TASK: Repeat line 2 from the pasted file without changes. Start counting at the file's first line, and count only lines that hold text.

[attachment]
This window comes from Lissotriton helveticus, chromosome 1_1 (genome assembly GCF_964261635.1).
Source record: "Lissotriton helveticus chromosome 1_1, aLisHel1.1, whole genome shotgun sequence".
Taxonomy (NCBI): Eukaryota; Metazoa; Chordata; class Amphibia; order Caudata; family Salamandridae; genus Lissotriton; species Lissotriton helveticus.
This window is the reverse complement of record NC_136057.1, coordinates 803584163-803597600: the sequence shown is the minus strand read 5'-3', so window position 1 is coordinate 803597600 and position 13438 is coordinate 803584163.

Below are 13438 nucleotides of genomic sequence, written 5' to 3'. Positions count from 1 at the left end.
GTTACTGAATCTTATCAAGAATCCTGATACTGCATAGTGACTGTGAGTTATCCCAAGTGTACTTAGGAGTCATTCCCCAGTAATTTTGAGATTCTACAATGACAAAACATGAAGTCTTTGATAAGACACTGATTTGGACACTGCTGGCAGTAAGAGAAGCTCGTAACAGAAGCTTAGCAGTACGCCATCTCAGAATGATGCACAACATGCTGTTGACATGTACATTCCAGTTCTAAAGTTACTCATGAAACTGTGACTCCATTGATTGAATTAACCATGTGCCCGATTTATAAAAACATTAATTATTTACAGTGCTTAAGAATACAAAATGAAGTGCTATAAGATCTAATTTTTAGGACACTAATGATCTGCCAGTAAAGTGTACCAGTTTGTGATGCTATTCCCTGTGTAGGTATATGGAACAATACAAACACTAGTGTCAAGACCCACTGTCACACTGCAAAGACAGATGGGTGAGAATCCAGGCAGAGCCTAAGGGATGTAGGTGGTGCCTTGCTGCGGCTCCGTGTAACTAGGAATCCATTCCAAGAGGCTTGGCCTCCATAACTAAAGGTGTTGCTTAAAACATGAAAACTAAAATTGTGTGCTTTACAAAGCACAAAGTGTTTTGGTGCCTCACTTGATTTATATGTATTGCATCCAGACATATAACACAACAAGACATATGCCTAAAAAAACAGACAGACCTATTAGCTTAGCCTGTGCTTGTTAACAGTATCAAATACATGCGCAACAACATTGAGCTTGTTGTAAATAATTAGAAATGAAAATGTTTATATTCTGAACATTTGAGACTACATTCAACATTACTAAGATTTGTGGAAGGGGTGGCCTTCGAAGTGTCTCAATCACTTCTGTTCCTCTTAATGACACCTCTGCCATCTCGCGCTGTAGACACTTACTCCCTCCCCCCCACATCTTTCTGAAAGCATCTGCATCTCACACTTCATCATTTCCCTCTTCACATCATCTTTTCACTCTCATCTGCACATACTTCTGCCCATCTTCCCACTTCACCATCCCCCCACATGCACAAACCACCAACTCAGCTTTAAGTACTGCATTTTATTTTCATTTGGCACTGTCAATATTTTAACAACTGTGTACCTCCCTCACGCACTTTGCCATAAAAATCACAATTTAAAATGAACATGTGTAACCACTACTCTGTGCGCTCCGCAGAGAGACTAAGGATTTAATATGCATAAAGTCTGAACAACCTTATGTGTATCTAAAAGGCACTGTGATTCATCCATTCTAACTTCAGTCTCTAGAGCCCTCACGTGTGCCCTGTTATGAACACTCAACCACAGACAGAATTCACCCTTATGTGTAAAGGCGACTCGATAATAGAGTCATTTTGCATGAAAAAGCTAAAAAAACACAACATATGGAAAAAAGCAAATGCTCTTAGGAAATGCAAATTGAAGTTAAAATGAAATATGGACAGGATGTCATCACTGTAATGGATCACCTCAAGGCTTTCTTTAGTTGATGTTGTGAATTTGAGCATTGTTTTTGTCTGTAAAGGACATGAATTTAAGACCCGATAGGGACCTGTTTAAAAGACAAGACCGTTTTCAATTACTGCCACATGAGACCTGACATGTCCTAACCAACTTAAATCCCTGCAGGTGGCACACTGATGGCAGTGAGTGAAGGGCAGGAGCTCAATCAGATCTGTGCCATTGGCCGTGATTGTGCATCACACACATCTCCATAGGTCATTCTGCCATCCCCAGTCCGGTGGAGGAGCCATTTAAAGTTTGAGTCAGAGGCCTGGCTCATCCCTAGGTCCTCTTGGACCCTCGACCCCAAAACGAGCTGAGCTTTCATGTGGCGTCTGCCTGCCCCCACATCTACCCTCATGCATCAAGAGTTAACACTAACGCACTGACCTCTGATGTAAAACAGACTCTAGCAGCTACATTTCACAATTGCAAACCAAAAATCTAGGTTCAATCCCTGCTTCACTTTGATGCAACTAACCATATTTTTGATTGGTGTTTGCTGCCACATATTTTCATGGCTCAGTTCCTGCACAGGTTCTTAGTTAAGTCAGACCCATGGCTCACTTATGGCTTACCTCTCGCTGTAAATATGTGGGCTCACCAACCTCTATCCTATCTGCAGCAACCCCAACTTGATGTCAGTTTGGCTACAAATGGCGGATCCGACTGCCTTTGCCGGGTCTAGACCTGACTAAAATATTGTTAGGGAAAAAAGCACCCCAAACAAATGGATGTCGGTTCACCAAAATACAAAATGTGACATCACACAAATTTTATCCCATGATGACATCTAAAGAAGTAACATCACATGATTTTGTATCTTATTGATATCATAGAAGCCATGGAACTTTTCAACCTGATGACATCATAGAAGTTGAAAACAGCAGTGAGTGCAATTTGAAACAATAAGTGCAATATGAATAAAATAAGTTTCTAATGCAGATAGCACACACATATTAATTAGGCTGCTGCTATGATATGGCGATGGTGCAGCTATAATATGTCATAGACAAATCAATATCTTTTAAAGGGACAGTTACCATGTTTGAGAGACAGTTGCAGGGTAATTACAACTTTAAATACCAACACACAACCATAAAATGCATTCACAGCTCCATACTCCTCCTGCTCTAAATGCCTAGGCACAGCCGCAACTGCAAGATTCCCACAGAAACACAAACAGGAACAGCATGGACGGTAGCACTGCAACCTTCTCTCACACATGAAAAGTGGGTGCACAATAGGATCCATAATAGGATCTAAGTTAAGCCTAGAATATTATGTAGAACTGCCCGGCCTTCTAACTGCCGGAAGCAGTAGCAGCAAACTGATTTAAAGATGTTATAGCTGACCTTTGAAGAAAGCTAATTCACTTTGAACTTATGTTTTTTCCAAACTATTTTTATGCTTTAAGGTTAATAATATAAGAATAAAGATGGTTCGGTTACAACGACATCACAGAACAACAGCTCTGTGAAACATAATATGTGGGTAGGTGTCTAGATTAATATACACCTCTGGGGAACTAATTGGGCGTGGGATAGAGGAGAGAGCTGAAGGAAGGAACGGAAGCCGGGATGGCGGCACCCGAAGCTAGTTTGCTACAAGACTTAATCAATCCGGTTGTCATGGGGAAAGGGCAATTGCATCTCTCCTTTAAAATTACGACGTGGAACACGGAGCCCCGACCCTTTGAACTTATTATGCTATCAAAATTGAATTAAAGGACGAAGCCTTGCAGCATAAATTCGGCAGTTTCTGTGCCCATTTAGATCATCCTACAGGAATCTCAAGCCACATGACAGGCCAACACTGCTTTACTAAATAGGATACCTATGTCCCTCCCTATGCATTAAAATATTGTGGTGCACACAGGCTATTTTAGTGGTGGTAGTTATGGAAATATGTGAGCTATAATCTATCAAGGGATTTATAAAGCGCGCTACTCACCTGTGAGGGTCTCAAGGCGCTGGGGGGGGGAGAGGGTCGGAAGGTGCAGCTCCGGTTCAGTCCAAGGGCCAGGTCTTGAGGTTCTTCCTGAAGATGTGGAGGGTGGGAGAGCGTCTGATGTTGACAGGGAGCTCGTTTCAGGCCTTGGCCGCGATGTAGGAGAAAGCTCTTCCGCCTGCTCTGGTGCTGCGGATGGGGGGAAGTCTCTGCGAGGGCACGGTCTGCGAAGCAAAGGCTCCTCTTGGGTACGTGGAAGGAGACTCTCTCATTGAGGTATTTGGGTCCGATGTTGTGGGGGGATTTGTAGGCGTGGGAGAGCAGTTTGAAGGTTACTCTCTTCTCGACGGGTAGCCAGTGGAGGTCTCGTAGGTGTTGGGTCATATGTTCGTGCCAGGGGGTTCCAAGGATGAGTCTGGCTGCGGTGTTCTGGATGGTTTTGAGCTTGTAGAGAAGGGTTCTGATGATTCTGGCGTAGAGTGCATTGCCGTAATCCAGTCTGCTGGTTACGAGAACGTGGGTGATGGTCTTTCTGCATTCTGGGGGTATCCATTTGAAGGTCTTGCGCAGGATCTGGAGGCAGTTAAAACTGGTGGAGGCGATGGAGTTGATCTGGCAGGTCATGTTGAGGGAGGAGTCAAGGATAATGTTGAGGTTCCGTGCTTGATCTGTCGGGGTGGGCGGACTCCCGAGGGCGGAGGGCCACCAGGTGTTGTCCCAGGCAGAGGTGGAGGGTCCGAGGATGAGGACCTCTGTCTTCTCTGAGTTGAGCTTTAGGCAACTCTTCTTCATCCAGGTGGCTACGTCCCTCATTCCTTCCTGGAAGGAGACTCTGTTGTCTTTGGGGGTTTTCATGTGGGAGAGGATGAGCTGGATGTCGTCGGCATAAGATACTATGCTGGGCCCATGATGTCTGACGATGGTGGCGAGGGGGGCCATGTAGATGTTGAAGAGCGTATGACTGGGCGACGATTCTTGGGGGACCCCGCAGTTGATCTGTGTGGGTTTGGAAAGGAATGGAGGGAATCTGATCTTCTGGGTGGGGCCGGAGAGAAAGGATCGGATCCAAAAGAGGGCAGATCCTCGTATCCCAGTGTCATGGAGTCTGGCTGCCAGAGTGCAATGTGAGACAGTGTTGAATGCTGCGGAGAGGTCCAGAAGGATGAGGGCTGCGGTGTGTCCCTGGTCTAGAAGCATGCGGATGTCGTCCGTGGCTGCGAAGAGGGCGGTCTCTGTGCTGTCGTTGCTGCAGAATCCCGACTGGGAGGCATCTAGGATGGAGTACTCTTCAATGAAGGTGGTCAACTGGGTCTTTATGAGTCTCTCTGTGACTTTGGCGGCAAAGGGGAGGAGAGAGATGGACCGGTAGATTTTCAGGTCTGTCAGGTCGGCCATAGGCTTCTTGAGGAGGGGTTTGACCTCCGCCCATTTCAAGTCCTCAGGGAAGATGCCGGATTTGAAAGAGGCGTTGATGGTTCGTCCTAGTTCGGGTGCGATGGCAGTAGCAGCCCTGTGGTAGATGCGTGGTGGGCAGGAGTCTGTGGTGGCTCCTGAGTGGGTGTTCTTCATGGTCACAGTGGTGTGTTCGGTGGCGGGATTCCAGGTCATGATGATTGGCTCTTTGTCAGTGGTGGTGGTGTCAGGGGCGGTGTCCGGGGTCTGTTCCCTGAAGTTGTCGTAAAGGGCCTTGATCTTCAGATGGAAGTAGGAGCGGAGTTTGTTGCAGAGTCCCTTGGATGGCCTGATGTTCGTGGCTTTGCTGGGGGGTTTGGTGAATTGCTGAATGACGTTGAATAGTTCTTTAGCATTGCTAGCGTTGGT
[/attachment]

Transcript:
Source record: "Lissotriton helveticus chromosome 1_1, aLisHel1.1, whole genome shotgun sequence".